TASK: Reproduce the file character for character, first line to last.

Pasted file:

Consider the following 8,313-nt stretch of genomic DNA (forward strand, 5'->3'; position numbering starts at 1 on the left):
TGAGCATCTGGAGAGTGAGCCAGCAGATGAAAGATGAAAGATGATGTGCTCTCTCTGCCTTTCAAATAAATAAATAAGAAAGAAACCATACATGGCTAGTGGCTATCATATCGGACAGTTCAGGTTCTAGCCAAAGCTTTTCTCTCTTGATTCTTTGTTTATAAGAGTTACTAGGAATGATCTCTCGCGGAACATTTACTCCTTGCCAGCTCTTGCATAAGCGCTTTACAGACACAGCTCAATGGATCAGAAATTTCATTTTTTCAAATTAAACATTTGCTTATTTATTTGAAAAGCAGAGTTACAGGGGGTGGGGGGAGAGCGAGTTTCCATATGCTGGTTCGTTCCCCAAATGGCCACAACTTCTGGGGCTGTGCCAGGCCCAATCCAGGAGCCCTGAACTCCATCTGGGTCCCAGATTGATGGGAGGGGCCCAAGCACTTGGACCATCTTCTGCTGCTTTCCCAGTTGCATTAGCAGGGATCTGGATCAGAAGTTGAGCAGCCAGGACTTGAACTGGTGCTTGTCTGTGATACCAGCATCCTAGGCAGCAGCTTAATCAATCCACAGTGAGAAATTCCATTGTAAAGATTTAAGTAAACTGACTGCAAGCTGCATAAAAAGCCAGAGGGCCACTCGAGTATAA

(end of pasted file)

Consider the following 8,313-nt stretch of genomic DNA (forward strand, 5'->3'; position numbering starts at 1 on the left):
TGAGCATCTGGAGAGTGAGCCAGCAGATGAAAGATGAAAGATGATGTGCTCTCTCTGCCTTTCAAATAAATAAATAAGAAAGAAACCATACATGGCTAGTGGCTATCATATCGGACAGTTCAGGTTCTAGCCAAAGCTTTTCTCTCTTGATTCTTTGTTTATAAGAGTTACTAGGAATGATCTCTCGCGGAACATTTACTCCTTGCCAGCTCTTGCATAAGCGCTTTACAGACACAGCTCAATGGATCAGAAATTTCATTTTTTCAAATTAAACATTTGCTTATTTATTTGAAAAGCAGAGTTACAGGGGGTGGGGGGAGAGCGAGTTTCCATATGCTGGTTCGTTCCCCAAATGGCCACAACTTCTGGGGCTGTGCCAGGCCCAATCCAGGAGCCCTGAACTCCATCTGGGTCCCAGATTGATGGGAGGGGCCCAAGCACTTGGACCATCTTCTGCTGCTTTCCCAGTTGCATTAGCAGGGATCTGGATCAGAAGTTGAGCAGCCAGGACTTGAACTGGTGCTTGTCTGTGATACCAGCATCCTAGGCAGCAGCTTAATCAATCCACAGTGAGAAATTCCATTGTAAAGATTTAAGTAAACTGACTGCAAGCTGCATAAAAAGCCAGAGGGCCACTCGAGTATAA